Home » Case Note » Delhi District Court widens definition of online gambling

Delhi District Court widens definition of online gambling

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Shivani Chugh

shivani.chugh@pxvlaw.com

Recently, a district court in Delhi ruled that playing online games, including games of skill such as chess, billiard, rummy, for a monetary stake amounts to gambling and is illegal in India. This is in contrast to a landmark judgment of the Supreme Court where the Supreme Court held that playing games of skill, such as chess, rummy and bridge, with monetary stakes is not illegal.

The district court has pronounced the judgment in a matter filed before the court by a start-up company (“Company“) proposing to launch a website for providing a platform for playing games of skill. The Company was seeking to venture into a business model where the participants would be able to have a monetary stake in the games being played by them (“Online Gaming Business“). The Company itself would not have stakes on the games being played, but would charge a commission of 5% on the winning hand. The case was filed by the Company for seeking an opinion from the court on several issues, including whether the Online Gaming Business amounts to gambling.

The additional district judge, after analysing several aspects of games of skill, came to the conclusion that “all these games, even those involving a high degree of skill, conducted by gaming sites offering prize money and partaking a slice of the winning hand are illegal in states prohibiting gambling“. The court observed that while the Supreme Court in the case of Dr. K.R Lakshmanan v. State of Tamil Nadu (1996) has held that playing games of skill for a stake does not amount to gambling, the judgement of the Supreme Court is confined to these games being played in person and not over the internet. Consequently, the district court has drawn a distinction between games of skill being played “in person” and “over the internet” and opined that games of skill being played over the internet will not be protected by the law laid down by the Supreme Court in the case of Dr. K.R. Lakshmanan.

Analysis of the judgment

The district court has arrived at the conclusion that games of skill being played online for a monetary stake are illegal, even though the same games being played in person by players are legal and permitted. While the court, at first, sought to draw a distinction between online gaming and physical gaming on the basis of the degree of skill involved, it later concluded that the real distinction is due to the involvement of a service providing website. The court opined that the crucial distinction between games being played in person and those being played over the internet is that the latter involves a service provider taking a slice of the winning component. Therefore, it appears from the judgment that the profit motive of the service provider alone renders online gaming as illegal.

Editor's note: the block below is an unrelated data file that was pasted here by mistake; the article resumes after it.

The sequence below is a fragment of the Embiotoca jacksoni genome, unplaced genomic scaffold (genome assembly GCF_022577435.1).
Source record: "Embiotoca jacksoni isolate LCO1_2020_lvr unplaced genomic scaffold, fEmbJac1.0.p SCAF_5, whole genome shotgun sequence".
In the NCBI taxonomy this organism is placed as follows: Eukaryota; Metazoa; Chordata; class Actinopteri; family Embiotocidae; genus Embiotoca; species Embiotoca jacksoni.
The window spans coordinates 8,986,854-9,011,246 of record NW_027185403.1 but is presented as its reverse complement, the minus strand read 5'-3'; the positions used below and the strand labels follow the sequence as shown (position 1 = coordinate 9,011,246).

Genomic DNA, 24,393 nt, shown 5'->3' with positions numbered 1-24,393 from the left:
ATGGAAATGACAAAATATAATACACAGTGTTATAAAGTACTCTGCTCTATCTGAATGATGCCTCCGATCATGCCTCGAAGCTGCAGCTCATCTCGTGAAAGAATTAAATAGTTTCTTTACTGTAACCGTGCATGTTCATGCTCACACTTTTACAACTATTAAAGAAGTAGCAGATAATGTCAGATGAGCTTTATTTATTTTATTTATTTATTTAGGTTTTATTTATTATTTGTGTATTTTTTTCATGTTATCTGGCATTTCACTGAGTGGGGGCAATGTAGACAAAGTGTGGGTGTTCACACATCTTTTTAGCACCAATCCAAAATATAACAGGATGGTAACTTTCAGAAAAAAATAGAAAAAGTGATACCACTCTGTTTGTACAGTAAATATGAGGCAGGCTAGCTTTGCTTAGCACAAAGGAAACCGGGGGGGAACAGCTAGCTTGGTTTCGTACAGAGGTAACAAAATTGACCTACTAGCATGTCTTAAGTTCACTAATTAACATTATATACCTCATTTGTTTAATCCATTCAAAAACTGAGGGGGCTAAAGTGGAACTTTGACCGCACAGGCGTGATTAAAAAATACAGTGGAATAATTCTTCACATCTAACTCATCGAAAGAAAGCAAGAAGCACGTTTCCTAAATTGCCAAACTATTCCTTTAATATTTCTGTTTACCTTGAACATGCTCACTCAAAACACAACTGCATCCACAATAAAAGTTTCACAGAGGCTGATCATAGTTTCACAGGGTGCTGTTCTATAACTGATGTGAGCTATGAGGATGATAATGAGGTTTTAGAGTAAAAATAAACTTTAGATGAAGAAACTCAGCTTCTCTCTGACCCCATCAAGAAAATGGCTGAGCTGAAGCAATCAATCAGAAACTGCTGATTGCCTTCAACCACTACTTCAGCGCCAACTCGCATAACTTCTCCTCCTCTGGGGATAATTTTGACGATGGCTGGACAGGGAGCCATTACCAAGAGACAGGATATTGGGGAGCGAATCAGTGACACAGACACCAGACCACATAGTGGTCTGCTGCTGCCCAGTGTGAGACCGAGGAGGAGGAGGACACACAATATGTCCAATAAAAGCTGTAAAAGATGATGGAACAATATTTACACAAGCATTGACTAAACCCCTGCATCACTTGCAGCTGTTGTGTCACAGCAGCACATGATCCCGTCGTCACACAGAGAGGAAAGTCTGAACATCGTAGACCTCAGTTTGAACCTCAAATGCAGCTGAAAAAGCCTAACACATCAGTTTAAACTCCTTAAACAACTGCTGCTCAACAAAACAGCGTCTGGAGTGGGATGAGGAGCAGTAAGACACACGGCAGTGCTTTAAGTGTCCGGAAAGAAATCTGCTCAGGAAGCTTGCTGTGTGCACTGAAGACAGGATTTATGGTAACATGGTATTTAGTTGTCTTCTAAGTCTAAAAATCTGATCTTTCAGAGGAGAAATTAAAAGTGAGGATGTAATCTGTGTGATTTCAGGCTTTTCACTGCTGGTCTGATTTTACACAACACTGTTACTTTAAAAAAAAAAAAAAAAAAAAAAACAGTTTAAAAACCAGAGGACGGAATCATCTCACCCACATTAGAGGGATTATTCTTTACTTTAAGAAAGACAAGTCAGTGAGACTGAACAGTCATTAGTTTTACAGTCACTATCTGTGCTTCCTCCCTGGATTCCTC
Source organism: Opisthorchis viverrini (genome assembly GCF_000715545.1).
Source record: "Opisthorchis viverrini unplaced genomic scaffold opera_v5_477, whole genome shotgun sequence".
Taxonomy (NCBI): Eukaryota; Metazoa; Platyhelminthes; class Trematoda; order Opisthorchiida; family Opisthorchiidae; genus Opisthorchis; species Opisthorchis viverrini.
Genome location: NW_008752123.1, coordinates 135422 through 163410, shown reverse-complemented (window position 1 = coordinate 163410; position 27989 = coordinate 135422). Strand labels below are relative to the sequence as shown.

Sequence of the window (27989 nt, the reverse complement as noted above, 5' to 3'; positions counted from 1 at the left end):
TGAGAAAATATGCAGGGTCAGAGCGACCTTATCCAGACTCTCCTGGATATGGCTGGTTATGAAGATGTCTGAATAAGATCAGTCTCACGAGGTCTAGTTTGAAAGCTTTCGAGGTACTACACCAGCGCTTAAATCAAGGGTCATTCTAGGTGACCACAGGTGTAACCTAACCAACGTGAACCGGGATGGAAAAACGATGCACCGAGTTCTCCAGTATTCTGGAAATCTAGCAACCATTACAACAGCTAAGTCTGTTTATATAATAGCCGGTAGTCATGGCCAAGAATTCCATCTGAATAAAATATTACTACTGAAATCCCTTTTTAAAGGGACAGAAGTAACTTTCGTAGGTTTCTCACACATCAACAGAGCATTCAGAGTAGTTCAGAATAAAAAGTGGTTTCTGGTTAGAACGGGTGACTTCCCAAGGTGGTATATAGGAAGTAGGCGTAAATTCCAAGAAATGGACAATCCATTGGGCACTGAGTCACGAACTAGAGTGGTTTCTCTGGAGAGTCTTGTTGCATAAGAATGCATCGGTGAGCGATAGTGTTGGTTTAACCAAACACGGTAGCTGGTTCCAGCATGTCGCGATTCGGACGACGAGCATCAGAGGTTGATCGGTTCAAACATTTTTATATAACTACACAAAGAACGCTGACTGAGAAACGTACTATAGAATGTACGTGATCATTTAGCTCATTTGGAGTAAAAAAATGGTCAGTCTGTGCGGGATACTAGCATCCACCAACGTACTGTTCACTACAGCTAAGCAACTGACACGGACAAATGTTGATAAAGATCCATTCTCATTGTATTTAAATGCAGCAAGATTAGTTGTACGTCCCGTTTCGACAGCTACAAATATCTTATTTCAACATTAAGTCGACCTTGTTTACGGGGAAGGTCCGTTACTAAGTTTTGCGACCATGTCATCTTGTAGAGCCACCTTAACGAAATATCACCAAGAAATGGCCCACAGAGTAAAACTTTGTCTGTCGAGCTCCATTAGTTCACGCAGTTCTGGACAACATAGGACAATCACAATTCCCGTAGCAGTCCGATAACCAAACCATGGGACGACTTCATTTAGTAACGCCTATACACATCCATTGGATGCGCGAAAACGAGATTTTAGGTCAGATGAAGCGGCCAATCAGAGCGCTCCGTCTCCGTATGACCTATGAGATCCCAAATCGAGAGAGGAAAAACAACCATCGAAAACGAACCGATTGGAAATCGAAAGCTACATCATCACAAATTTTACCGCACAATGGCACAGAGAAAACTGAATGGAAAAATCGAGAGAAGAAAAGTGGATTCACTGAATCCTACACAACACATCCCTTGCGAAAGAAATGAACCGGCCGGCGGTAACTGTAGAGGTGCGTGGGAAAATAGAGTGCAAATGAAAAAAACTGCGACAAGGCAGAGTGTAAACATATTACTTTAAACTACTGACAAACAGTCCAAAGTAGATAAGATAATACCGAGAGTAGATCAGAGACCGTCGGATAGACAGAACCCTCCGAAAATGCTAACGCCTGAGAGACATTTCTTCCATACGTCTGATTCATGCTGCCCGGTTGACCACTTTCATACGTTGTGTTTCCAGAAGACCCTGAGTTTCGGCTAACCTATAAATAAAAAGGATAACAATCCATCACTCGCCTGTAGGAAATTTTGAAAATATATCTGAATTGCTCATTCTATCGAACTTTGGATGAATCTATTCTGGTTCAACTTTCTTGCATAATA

The distinction drawn by the court seems artificial. The court has failed to appreciate that the commission proposed to be taken by the Company is nothing more than a service fee. The Company specifically clarified that it will not by itself bet on any of the games being played. Only participants playing the games themselves will be permitted to have a stake in the game. Therefore, the analogy drawn by the court between Online Gaming Business and earnings made by bookies is clearly misplaced.

It is unclear from the judgment whether Online Gaming Business will be illegal even in cases where the fee being charged by the entity hosting the gaming website is a fixed fee and not a component of the winning hand.

Impact of the judgment

The judgment has been passed as a decree of the court on the facts placed before it by the parties. As such, this judgment is only binding on the parties involved in the matter. Further, a review has been filed against the judgment before the High Court. Accordingly, the judgment of the district court by itself does not reflect a settled position of law on the point of online gaming. However, it does indicate the apprehension of lower courts in India in dealing with nuances of technical field such as e-commerce.

Pertinently, in May this year the Supreme Court has stayed an order of the Madras High Court prohibiting a company from making profit from the game of rummy. In this matter, the Supreme Court is likely to conclusively determine whether playing games of skill over the internet for stakes is legal or not. However, until the Supreme Court gives its verdict in the matter, the legality of online skill based gaming will remain a grey area.

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3 Comments

  1. Anshul Agarwal says:

    A very crisp and informative article indeed. Thanks for making us aware of the recent development. The analysis done needs applause and I eagerly look forward to reading more such articles. Thanks

  2. Anshul says:

    I had been searching for some precise and correct information on this matter. My search finally ends here Thanks Shivani

  3. Sheelang Shah says:

    hi shivani, thank you for this article but can you please send me the name of this case in the Delhi High Court i would like to read the whole judgement

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